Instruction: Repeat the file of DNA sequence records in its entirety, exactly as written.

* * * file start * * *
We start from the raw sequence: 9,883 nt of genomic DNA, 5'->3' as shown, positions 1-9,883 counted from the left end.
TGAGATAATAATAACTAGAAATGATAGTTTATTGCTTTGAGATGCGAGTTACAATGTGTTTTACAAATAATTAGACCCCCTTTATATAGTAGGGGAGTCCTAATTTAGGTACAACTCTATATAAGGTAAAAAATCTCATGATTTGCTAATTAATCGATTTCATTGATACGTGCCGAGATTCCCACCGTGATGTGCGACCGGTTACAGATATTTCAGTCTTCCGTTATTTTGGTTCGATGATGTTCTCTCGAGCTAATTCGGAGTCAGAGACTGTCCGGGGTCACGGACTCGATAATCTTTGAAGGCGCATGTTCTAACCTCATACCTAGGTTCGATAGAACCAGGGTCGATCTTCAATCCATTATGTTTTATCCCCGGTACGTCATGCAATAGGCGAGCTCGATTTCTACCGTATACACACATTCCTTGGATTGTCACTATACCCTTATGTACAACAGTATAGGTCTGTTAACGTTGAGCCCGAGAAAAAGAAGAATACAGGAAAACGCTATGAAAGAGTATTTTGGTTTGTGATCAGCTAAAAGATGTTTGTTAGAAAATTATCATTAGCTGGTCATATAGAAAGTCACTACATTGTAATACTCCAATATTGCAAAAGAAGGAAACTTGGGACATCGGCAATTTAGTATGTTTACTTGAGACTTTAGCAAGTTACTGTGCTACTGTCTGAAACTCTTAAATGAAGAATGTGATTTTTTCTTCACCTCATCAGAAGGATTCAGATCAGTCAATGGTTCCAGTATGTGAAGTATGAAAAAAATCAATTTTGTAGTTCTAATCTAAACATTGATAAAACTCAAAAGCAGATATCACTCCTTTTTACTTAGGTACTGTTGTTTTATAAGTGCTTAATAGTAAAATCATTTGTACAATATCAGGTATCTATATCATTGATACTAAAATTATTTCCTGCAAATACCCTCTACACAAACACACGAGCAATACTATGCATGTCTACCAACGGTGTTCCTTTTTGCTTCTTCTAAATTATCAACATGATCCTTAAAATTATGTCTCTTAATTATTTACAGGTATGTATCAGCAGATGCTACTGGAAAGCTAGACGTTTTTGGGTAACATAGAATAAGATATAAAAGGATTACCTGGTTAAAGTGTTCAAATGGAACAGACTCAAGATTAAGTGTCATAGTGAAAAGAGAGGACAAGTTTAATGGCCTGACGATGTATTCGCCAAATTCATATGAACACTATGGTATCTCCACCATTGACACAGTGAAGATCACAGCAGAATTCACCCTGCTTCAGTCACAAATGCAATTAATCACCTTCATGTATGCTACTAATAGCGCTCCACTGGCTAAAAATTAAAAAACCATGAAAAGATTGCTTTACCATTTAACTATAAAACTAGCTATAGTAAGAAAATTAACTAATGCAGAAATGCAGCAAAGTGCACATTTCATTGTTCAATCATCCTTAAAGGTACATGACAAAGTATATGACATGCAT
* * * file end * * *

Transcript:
We start from the raw sequence: 9,883 nt of genomic DNA, 5'->3' as shown, positions 1-9,883 counted from the left end.
TGAGATAATAATAACTAGAAATGATAGTTTATTGCTTTGAGATGCGAGTTACAATGTGTTTTACAAATAATTAGACCCCCTTTATATAGTAGGGGAGTCCTAATTTAGGTACAACTCTATATAAGGTAAAAAATCTCATGATTTGCTAATTAATCGATTTCATTGATACGTGCCGAGATTCCCACCGTGATGTGCGACCGGTTACAGATATTTCAGTCTTCCGTTATTTTGGTTCGATGATGTTCTCTCGAGCTAATTCGGAGTCAGAGACTGTCCGGGGTCACGGACTCGATAATCTTTGAAGGCGCATGTTCTAACCTCATACCTAGGTTCGATAGAACCAGGGTCGATCTTCAATCCATTATGTTTTATCCCCGGTACGTCATGCAATAGGCGAGCTCGATTTCTACCGTATACACACATTCCTTGGATTGTCACTATACCCTTATGTACAACAGTATAGGTCTGTTAACGTTGAGCCCGAGAAAAAGAAGAATACAGGAAAACGCTATGAAAGAGTATTTTGGTTTGTGATCAGCTAAAAGATGTTTGTTAGAAAATTATCATTAGCTGGTCATATAGAAAGTCACTACATTGTAATACTCCAATATTGCAAAAGAAGGAAACTTGGGACATCGGCAATTTAGTATGTTTACTTGAGACTTTAGCAAGTTACTGTGCTACTGTCTGAAACTCTTAAATGAAGAATGTGATTTTTTCTTCACCTCATCAGAAGGATTCAGATCAGTCAATGGTTCCAGTATGTGAAGTATGAAAAAAATCAATTTTGTAGTTCTAATCTAAACATTGATAAAACTCAAAAGCAGATATCACTCCTTTTTACTTAGGTACTGTTGTTTTATAAGTGCTTAATAGTAAAATCATTTGTACAATATCAGGTATCTATATCATTGATACTAAAATTATTTCCTGCAAATACCCTCTACACAAACACACGAGCAATACTATGCATGTCTACCAACGGTGTTCCTTTTTGCTTCTTCTAAATTATCAACATGATCCTTAAAATTATGTCTCTTAATTATTTACAGGTATGTATCAGCAGATGCTACTGGAAAGCTAGACGTTTTTGGGTAACATAGAATAAGATATAAAAGGATTACCTGGTTAAAGTGTTCAAATGGAACAGACTCAAGATTAAGTGTCATAGTGAAAAGAGAGGACAAGTTTAATGGCCTGACGATGTATTCGCCAAATTCATATGAACACTATGGTATCTCCACCATTGACACAGTGAAGATCACAGCAGAATTCACCCTGCTTCAGTCACAAATGCAATTAATCACCTTCATGTATGCTACTAATAGCGCTCCACTGGCTAAAAATTAAAAAACCATGAAAAGATTGCTTTACCATTTAACTATAAAACTAGCTATAGTAAGAAAATTAACTAATGCAGAAATGCAGCAAAGTGCACATTTCATTGTTCAATCATCCTTAAAGGTACATGACAAAGTATATGACATGCAT